Kind of Blue: A glory of 20th century music, reorchestrated in Ireland
Miles Davis gets new arrangements from Guy Barker and the RTÉ Concert Orchestra
Kind of Blue: Miles Davis. Photograph: Express/Getty
“I don’t remember hearing it for the first time,” says Guy Barker. “It’s almost like it was always there.”
The London trumpeter, who has played his horn for everyone from Frank Sinatra to Sting to Kajagoogoo, is talking about Kind of Blue. Recorded 60 years ago by Miles Davis, one of the greats of Barker’s instrument, Kind of Blue is an album that has become so ubiquitous that anyone who has ever been in a restaurant in the western world has probably heard its soft tones and experienced that Kind of Blue moment of transfixion.
“I would never have it as background music,” says Barker, who will take the podium at the National Concert Hall in Dublin later this month to conduct the RTÉ Concert Orchestra in his own arrangements of those iconic tunes, “but there are a lot of people who do, and for them it’s like a soundtrack – it creates an atmosphere.”
It’s true. The sound of Kind of Blue – that refined, languorous atmosphere, with the laid-back grooves, the ambiguous harmonies and the refined intensity of the playing – may be one of the glories of 20th-century music, revered and imitated by jazz musicians ever since, but in the wider consciousness the bestselling jazz album of all time has come to represent a certain kind of sophistication that people seem to aspire to, particularly when they’re eating.
So when Barker was approached a few years ago with the idea of arranging that music for the BBC Philharmonic Orchestra, his first reaction was to wonder what he could possibly add to music that was already so perfect and so well known.
Gil Evans just told us to choose whatever notes we wanted to play, and when we played it, it sounded quite noble and orchestral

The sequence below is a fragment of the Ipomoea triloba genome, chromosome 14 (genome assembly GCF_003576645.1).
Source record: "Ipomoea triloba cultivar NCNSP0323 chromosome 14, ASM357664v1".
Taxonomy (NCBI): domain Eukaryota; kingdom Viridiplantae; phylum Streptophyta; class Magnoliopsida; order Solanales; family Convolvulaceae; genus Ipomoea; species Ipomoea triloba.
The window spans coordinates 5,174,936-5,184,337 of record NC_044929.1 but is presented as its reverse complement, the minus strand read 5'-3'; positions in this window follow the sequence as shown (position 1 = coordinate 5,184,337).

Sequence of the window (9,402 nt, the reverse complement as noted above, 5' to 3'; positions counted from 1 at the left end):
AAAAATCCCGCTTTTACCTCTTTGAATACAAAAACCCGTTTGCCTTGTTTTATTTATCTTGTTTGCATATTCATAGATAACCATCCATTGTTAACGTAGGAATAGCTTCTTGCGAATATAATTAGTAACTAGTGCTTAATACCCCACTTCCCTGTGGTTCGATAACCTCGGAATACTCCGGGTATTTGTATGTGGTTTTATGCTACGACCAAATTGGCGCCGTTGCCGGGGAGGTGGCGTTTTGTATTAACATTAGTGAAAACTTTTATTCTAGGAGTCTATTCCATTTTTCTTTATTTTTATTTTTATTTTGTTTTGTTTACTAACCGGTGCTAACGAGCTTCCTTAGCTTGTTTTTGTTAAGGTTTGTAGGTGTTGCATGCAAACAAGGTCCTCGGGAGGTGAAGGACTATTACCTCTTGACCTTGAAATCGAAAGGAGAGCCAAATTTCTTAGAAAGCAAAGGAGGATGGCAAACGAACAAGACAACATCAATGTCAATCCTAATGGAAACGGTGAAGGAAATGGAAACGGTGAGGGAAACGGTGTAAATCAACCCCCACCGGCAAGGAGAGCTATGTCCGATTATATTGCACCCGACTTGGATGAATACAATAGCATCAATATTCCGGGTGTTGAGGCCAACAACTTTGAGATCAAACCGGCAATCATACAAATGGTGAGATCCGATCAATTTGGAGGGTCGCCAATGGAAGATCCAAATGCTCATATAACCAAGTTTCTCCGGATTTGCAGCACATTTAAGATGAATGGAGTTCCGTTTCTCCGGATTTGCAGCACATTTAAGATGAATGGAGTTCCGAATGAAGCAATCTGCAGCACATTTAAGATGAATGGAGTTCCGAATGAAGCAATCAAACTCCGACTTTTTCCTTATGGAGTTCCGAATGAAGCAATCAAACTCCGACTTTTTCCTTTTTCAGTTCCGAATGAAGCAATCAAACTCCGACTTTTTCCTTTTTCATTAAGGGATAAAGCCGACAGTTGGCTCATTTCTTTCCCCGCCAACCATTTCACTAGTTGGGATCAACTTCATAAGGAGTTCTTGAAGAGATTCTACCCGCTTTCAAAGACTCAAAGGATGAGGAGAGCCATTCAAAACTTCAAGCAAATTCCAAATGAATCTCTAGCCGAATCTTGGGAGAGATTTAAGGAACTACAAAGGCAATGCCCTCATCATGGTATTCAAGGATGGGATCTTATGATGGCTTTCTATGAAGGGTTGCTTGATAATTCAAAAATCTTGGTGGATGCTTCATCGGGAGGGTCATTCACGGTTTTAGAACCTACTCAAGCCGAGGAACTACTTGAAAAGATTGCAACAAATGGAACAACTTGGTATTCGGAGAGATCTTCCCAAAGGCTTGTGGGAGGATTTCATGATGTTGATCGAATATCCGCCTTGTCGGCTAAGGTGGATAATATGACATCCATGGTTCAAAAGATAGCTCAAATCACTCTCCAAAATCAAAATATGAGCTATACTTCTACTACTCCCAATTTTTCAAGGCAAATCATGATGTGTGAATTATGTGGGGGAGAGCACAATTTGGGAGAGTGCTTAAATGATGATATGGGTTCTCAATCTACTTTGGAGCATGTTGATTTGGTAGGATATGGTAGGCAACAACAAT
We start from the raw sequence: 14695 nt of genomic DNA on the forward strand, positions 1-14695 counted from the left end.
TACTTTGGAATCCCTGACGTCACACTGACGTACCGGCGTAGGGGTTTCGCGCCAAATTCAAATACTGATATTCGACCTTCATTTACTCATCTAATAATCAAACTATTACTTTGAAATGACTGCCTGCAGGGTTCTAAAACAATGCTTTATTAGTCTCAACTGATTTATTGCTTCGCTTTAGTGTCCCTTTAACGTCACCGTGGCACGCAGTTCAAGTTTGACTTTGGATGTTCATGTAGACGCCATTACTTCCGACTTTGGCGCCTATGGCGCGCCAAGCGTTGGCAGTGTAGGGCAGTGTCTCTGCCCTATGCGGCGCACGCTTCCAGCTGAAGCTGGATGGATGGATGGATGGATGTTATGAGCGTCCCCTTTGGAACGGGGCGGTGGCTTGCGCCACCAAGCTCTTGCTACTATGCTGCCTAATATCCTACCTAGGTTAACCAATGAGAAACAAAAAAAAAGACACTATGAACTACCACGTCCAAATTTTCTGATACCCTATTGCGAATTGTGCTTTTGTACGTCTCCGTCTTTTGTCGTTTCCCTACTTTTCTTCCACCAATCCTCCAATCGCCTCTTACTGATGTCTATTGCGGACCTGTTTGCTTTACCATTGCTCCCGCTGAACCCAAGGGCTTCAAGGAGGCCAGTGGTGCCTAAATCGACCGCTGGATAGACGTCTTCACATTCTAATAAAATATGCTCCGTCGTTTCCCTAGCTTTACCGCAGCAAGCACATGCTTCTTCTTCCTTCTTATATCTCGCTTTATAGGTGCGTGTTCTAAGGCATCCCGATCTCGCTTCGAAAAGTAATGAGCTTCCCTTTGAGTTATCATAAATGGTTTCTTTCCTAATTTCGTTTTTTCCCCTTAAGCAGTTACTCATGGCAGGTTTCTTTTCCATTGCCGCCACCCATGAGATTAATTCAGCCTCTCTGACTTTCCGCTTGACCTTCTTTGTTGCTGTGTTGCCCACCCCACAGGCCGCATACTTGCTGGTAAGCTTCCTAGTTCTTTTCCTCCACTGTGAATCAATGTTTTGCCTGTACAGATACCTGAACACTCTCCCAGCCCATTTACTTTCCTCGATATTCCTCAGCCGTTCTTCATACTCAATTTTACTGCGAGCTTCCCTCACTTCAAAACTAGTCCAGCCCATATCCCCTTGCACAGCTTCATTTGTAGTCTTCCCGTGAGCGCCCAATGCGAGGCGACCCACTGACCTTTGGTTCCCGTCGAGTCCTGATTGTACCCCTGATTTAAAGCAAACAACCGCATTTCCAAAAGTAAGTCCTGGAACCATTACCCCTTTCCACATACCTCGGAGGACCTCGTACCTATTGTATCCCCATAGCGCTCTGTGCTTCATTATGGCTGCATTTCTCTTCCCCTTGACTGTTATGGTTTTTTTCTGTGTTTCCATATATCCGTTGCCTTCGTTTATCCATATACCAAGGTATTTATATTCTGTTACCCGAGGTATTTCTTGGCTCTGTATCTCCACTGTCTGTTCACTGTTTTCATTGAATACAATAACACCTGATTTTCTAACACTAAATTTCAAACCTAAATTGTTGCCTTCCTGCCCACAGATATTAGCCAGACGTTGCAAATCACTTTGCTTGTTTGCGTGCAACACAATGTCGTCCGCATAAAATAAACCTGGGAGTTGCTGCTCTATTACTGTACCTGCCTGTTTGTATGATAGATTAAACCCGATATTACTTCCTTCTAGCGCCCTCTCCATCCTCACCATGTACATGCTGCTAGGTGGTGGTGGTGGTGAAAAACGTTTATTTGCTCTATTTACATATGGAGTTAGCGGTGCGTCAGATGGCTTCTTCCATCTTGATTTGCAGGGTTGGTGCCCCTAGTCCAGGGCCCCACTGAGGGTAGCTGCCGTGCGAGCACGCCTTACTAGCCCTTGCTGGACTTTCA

“The problem is that Miles is such an iconic figure in music,” he says. “If a musician comes along like Louis Armstrong or Charlie Parker or Mozart, these geniuses of music, and they managed to change the way we conceived music, they changed it once in their life – you’ve got to be a genius to do that. But Miles did it fives times. He was there at the beginning of the bebop era, he was there with the Birth of the Cool, he did Kind of Blue, then the fabulous 1960s quintet with Wayne Shorter, and then the jazz-rock thing with Bitches Brew.”
Barker is also quick to point out that Miles can be taken as a collective noun for the groups of hugely talented musicians who gathered around the trumpeter over his career. “The thing is, if you listen to all those albums, the majority of the music is made up of the improvisations of the musicians in the band”.
It was arguably Birth of the Cool, recorded 10 years before Kind of Blue, that first introduced the world to Milesian cool. In the late 1940s the young Davis was part of a coterie of forward-looking musicians who congregated in the Canadian arranger Gil Evans’s tiny basement apartment on 55th Street in New York, and the ideas that came out of those late-night sessions would crystallise in a series of recordings that came to be known as the Birth of the Cool.
In particular, the bond between Davis and Evans was to be deep and lasting, and they would go on to produce a series of classic orchestral jazz records in the late 1950s, including Miles Ahead and Sketches of Spain, where Davis’s lonesome trumpet sound found perfect resonance in the glowing harmonic caverns hewn by Evans.